Teaching Tips

Ask Deb: How Can Dancers Stop Their Shoulder Blades From Winging?

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Q: What suggestions do you have for dancers to get their shoulder blades to lie flat on their backs?


A: "Winged" shoulder blades happen when the inside border of the bone moves away from the ribs. This is generally caused by an imbalance in the muscles of the shoulder girdle. It's important to correct this so dancers can stabilize their shoulders for port de bras.

Winging commonly occurs when someone's shoulders are rounded or slumped. Many people try to correct this by simply pulling the shoulder blades together and standing straighter—this is only a temporary fix that often creates muscle strain. It's much better to stretch the pec minor and latissimus muscles while also strengthening the serratus anterior.

Stretch the pec minor by lying on a foam roller and placing your arms on a high diagonal. Breathe and allow your arms to drop toward the floor. Move your arms slightly to find where your tight spots are.

Stretch the lats by doing a doorway C-curve stretch. You may feel the stretch more in the armpit area, or even toward the waist and lower back. Round your back and bend your knees to find the "sweet spot."

To strengthen the serratus anterior you must first identify where the muscles are on your body. Do this by standing in good alignment and drawing your hands down toward the floor. Do you feel the muscle engagement under your armpit? That's your serratus anterior. Keep that muscle engaged through the next exercise.

Start by lying on your back with your elbows at a 90-degree angle, and the backs of your hands lying on the ground by your head. Keeping your back lengthened and ribs dropped, slowly slide your forearms and hands upward. Use the serratus anterior to keep your shoulder blades drawing toward your pelvis the whole time. This is not easy, but in time will give you the proper support for your port de bras.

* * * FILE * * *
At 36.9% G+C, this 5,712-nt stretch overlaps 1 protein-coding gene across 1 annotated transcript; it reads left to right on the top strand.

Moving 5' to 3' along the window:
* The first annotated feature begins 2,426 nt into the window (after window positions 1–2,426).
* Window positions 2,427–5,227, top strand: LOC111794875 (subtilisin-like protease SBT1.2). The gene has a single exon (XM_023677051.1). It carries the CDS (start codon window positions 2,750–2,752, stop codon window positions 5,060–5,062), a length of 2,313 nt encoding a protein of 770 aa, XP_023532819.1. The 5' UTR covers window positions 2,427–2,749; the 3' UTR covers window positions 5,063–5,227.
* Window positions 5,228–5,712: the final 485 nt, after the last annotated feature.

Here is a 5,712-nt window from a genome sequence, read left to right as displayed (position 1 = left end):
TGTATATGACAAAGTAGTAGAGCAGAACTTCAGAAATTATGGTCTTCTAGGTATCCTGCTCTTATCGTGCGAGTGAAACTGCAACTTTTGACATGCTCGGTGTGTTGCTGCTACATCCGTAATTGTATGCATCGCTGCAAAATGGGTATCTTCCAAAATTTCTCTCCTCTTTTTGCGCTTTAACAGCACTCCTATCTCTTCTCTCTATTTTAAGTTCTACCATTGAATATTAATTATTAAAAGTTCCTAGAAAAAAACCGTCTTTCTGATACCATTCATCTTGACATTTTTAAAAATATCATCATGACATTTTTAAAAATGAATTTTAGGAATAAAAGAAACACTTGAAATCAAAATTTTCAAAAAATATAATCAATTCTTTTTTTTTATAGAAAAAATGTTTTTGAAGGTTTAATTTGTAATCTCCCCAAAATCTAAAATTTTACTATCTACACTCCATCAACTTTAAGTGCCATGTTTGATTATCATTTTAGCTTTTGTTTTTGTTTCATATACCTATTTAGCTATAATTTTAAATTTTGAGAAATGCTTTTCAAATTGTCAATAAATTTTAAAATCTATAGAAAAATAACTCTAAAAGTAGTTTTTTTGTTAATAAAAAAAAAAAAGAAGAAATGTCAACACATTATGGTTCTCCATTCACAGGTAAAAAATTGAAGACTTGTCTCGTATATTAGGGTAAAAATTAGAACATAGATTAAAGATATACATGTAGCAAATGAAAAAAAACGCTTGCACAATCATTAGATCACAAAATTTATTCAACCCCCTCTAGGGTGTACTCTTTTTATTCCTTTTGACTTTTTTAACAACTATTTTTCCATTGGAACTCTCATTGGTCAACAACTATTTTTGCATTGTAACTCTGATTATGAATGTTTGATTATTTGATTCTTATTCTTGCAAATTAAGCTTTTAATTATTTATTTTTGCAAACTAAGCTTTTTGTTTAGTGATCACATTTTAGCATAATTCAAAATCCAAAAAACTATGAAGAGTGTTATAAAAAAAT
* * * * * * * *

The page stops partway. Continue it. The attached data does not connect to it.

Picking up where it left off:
Teaching Tips
A 2019 Dancewave training. Photo by Effy Grey, courtesy Dancewave

By now, most dance educators hopefully understand that they have a responsibility to address racism in the studio. But knowing that you need to be actively cultivating racial equity isn't the same thing as knowing how to do so.

Of course, there's no easy answer, and no perfect approach. As social justice advocate David King emphasized at a recent interactive webinar, "Cultivating Racial Equity in the Classroom," this work is never-ending. The event, hosted by Dancewave (which just launched a new racial-equity curriculum) was a good starting point, though, and offered some helpful takeaways for dance educators committed to racial justice.

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Higher Ed
The author, Robyn Watson. Photo courtesy Watson

Recently, I posted a thread of tweets elucidating the lack of respect for tap dance in college dance programs, and arguing that it should be a requirement for dance majors.

According to onstageblog.com, out of the 30 top-ranked college dance programs in the U.S., tap dance is offered at 19 of them, but only one school requires majors to take more than a beginner course—Oklahoma City University. Many prestigious dance programs, like the ones at NYU Tisch School of the Arts and SUNY Purchase, don't offer a single course in tap dance.

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Teaching Tips
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After months of lockdowns and virtual learning, many studios across the country are opening their doors and returning to in-person classes. Teachers and students alike have likely been chomping at the bit in anticipation of the return of dance-class normalcy that doesn't require a reliable internet connection or converting your living room into a dance space.

But along with the back-to-school excitement, dancers might be feeling rusty from being away from the studio for so long. A loss of flexibility, strength and stamina is to be expected, not to mention emotional fatigue from all of the uncertainty and reacclimating to social activities.

So as much as everyone wants to get back to normal—teachers and studio owners included—erring on the side of caution with your dancers' training will be the most beneficial approach in the long run.

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